Mandatory military service is a rite of passage for every able-bodied man in South Korea, which technically remains at war with North Korea since the 1953 Korean War armistice. A military made up of volunteers seeking lifetime jobs as career soldiers was once unimaginable, but that has changed.
“Everything -- including plans to shift to an all-volunteer military -- is on the table to restructure our armed forces by 2040,” Defense Minister Suh Wook told a New Year’s press briefing Jan. 27.
Demographic projections suggest that by 2033 Seoul may no longer have sufficient numbers of young men to maintain its 600,000-strong military, two-thirds of which are conscripts serving at least 18 months, according to the Defense Ministry.
North Korea has a standing army twice the size of South Korea’s, with North Korean male conscripts serving at least 10 years.
“It’s clear conscription needs to go,” said Mo Jong-hwa, chief of the Military Manpower Administration, the arm of the Defense Ministry in charge of conscription. He proposed a military in which 70 percent of personnel are volunteers.
“Good pay and job stability will do the trick,” Mo said.
The public seems to favor the change. Six out of 10 South Koreans support a volunteer military because they believe it is unavoidable given the falling birth rate and think professional career soldiers will help mount a better defense, according to a poll that broadcaster KBS conducted on 1,000 South Korean adults in October.
But opponents said volunteers would not be incentivized to seek lifetime military jobs, as they would be financially unrewarding. And conscription is better for coping with the still high levels of inter-Korean hostility, they said.
Critics say the military cannot afford to pay recruits enough to lure them into lifetime service. Even if it did, job seekers would not entertain that idea because many still see the military as the least attractive place, especially for lifetime employment, they argue.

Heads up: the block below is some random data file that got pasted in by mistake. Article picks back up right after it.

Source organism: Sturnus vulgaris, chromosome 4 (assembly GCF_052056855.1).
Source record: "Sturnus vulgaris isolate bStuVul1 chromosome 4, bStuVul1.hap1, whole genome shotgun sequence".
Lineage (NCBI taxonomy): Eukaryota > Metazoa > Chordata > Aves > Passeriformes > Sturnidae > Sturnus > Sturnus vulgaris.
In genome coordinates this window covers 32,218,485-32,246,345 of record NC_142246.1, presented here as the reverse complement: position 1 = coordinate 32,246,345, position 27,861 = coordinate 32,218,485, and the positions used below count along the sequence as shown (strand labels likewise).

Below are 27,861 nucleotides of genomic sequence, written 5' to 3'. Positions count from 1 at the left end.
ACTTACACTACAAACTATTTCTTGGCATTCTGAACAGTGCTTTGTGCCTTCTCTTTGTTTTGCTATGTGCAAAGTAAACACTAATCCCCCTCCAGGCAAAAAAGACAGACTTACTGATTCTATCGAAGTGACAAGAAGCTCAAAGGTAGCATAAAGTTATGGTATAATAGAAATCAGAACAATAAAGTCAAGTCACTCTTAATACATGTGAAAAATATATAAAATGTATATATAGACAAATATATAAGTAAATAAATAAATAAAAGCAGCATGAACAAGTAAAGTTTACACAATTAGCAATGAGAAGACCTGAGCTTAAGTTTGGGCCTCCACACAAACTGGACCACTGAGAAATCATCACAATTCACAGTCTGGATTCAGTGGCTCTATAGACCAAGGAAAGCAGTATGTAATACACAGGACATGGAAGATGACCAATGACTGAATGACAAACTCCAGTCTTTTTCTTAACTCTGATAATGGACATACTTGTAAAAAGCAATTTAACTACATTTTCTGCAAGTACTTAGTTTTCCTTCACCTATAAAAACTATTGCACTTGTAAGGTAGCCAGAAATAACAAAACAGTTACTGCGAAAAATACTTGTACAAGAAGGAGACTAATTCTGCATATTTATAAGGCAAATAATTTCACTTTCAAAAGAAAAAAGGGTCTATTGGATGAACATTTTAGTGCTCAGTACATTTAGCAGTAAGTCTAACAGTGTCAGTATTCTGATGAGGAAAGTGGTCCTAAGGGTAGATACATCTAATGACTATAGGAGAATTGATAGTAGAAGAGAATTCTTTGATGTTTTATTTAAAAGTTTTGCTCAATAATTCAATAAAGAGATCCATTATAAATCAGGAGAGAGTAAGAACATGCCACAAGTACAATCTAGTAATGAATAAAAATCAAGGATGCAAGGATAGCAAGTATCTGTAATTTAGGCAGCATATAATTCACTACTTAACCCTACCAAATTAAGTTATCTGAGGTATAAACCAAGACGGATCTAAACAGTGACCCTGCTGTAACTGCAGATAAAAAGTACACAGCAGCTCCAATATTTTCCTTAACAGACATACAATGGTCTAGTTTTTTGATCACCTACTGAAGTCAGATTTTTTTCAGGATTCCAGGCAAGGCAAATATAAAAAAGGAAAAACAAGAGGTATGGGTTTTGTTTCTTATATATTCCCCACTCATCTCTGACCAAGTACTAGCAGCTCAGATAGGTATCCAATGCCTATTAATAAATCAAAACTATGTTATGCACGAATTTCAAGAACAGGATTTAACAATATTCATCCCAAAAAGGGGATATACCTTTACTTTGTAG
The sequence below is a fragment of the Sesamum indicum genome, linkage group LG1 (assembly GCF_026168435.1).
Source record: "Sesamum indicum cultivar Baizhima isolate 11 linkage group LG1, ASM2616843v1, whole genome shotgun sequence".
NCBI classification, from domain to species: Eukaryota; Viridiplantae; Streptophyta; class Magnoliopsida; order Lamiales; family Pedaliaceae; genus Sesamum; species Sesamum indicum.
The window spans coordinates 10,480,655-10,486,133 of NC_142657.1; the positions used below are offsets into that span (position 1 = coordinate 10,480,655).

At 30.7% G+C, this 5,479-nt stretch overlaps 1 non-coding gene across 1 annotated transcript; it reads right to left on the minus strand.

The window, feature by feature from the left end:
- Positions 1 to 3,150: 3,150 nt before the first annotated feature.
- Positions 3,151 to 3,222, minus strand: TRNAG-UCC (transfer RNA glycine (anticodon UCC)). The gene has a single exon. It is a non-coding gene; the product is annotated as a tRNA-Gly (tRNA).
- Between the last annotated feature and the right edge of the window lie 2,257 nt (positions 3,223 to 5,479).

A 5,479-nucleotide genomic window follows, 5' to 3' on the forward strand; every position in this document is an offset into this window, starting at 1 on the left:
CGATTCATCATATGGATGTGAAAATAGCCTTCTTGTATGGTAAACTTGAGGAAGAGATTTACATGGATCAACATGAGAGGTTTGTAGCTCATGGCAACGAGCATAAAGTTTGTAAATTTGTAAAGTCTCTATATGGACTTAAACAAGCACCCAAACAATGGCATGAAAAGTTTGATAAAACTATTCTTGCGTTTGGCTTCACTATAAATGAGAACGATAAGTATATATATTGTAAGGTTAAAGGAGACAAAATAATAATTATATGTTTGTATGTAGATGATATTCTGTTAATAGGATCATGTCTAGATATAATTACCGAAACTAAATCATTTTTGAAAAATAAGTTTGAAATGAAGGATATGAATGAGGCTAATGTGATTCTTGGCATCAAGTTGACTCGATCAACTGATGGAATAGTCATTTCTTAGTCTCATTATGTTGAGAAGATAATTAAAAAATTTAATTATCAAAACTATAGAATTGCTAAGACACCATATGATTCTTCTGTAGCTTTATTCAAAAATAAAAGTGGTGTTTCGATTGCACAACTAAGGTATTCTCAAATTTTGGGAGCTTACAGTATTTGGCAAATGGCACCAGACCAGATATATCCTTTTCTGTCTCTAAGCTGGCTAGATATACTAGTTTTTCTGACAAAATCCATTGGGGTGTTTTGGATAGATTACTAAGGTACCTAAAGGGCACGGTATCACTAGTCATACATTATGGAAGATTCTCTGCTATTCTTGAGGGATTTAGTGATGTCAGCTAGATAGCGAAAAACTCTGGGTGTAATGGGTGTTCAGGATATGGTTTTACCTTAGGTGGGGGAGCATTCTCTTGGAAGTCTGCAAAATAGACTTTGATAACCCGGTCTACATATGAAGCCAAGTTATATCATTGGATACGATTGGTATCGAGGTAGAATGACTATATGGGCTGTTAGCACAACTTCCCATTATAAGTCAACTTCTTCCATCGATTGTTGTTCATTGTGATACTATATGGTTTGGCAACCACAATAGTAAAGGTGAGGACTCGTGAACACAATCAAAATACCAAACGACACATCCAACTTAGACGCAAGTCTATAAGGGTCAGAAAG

“Look at how much the conscripts are paid. We aren’t ready to cover expenses for volunteers making up 70 percent of the total ‘workforce,’” said Ryu Seong-yeop, an intelligence analyst at the Korea Research Institute for Military Affairs.
An Army private earns $404 a month, about a quarter of this year’s minimum wage in South Korea. That monthly wage is expected to rise slowly over the next few years, but by 2022 will still only amount to half the minimum wage for 2017.
If the military were to fill every role with volunteers, paying the minimum wage for this year -- about $1,800 a month -- it would need a budget at least seven or eight times bigger than it has now, according to data compiled by the government and think tanks.
“Besides, we all know three things cross our minds when we think of the military: dangerous, difficult and dirty,” said Ryu, an Air Force veteran who served as an officer.
Calls to the military’s suicide prevention hotline tripled from 2015 to 2019. In the same period, 3 out of 10 conscripts complained about mental health problems such as depression, anxiety and insomnia, according to the Defense Ministry’s annual report last year.
Kim Ki-ho, a retired Army colonel, said it was too soon to make such a seismic shift in the recruitment process, when North Korea is beefing up its military capabilities. Leader Kim Jong-un recently vowed to roll out tactical nuclear weapons and hypersonic missiles.
“Conventional warfare still matters and manpower counts. We’ll have to deal with the drop in conscripts. But looking at a volunteer military right away seems careless. It’s a wrong signal to everyone,” said Col. Kim, who was once in charge of strategy planning at South Korea’s Joint Chiefs of Staff.
Moon Seong-mook, a former one-star Army general who served as chief negotiator at the inter-Korean military talks in 2007, argued that South Korea should think beyond the North Korean threat.
“Even if we see a unified Korea, we still share borders with China and Russia to the north. They are not allies and have a much larger military presence. Are we comfortable with a reduced presence of our own?” Moon asked, saying enlistment rates would be disappointing.
“I’m not saying we put it off the table. But it would be a historic departure. It doesn’t hurt to look before we leap.”
By Choi Si-young (firstname.lastname@example.org